SBA lacks staff for shuttered venue-relief program launching Thursday, watchdog says


The Small Business Administration does not have adequate staffing or a clear plan in place to properly oversee a new program for shuttered theaters and venues that’s opening its doors for applications at noon on Thursday, according to a new report.

The report from the SBA’s Office of Inspector General (OIG) was issued Wednesday ahead of the planned launch.

The office for the Shuttered Venue Operators Grant Program has one designated official and its staff are on temporary detail, the report said.

“OIG believes that SBA does not have the staff necessary to provide effective oversight over the SVOG program,” the report said. “At this time, SBA has not formalized a plan for staffing this office relative to the volume of applications expected. The agency has also not defined the organizational structure for administering the program.”

Rep. Blaine Luetkemeyer of Missouri, the top Republican on the House Small Business Committee, said the launch should be delayed in light of the report.

“This program requires immediate attention and action, and I am calling on the SBA to suspend the start of this program until serious and major changes are made to protect the integrity of both the program and taxpayer dollars,” Mr. Luetkemeyer said.

The SBA confirmed Thursday morning that the application portal for the program was still set to go live at noon.

An agency spokeswoman said the SBA is confident in its efforts and that they submitted a “thorough and rigorous oversight and audit plan” for the program.

“The SBA is working hard to support our nation’s entrepreneurs and small businesses and we are committed to continuing assessments and making modifications where appropriate,” SBA spokeswoman Andrea Roebker said in an email. “Consistent with President Biden’s statements on the importance of preventing waste, fraud and abuse for the economic relief programs, we will continue to work with the IG’s office on this and other SBA programs that are made available to the American people.”

Congress authorized the program, which doles out grants to shuttered theaters, museums and zoos that have lost money due to the pandemic, as part of a coronavirus relief package former President Trump signed into law in December.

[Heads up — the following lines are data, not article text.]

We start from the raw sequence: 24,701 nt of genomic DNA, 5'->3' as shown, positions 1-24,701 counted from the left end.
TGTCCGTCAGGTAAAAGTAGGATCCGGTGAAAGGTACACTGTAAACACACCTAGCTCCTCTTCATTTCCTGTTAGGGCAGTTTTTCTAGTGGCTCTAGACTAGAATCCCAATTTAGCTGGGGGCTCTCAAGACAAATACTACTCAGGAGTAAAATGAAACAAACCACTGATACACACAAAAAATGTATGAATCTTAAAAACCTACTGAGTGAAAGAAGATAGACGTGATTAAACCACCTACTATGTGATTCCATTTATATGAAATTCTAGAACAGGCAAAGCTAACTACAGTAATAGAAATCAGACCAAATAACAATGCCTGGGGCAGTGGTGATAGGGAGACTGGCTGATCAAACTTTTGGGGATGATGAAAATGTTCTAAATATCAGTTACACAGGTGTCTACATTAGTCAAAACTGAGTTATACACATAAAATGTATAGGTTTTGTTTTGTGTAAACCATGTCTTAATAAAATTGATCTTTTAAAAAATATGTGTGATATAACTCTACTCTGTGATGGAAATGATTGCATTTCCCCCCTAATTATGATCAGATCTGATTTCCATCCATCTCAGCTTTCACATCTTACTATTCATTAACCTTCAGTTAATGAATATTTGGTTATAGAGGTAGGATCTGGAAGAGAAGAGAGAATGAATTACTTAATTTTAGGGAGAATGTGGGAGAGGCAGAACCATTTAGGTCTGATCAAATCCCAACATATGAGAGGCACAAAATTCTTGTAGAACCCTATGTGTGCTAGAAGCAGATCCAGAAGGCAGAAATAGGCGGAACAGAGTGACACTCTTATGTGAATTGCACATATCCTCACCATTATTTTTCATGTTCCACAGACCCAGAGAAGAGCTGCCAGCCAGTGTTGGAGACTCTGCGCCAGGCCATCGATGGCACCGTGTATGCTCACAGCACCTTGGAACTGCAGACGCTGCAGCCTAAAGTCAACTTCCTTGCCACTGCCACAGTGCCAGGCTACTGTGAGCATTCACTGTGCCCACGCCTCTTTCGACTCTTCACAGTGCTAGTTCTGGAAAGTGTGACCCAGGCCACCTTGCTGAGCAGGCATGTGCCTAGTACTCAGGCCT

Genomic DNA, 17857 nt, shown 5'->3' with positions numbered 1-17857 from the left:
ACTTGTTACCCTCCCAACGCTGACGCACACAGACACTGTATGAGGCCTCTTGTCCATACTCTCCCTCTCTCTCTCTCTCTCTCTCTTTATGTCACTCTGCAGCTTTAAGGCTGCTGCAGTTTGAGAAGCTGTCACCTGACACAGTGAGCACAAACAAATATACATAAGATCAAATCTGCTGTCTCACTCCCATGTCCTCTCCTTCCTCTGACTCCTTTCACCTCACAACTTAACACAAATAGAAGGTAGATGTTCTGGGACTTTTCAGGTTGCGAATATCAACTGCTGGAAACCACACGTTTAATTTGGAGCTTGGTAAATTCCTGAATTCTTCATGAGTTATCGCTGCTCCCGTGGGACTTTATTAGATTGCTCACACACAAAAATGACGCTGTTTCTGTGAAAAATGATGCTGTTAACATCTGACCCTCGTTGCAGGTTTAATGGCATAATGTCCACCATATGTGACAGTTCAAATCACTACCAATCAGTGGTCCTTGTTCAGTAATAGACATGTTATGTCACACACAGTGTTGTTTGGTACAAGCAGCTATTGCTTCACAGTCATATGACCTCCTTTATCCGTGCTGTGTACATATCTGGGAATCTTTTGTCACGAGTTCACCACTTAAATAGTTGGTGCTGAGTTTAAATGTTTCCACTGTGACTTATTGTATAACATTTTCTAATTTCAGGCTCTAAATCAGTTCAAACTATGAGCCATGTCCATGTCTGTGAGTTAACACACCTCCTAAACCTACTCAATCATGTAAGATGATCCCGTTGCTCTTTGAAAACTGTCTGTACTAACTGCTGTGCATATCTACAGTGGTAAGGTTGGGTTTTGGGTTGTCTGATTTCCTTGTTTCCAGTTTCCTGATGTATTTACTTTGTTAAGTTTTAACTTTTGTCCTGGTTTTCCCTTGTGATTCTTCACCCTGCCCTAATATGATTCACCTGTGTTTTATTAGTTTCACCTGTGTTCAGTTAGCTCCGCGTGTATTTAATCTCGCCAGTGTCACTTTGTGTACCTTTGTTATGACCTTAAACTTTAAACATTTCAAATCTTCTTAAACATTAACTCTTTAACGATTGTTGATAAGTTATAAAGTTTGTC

Congress authorized $15 billion for the program in December and an additional $1.25 billion as part of the $1.9 trillion relief package President Biden signed into law last month.

The OIG report said the award formula is structured so that a scant amount of grant recipients, who can apply for awards of up to $10 million, would be subject to an audit.

“Based on this framework, [the] audit plan exposes billions of dollars to potential misuse of funds because the bulk of grant funds will not be subject to a reasonable degree of scrutiny,” the report said.

There’s also apparently no real requirement to track the estimated number of jobs the program saves or creates.

“Without specific grantee performance reporting requirements, the stakeholders will disburse $16.25 billion without knowing whether the program successfully made an impact on the small businesses in the live arts and entertainment industry that were impacted by the pandemic,” the report said.

In a statement issued late Wednesday, SBA Administrator Isabel Guzman had touted the long-awaited launch of the program.

“The SBA is committed to moving as quickly as possible to deliver this vital funding effectively and equitably – ensuring relief goes to those venue operators whose revenues have been most impacted by the pandemic,” she said.

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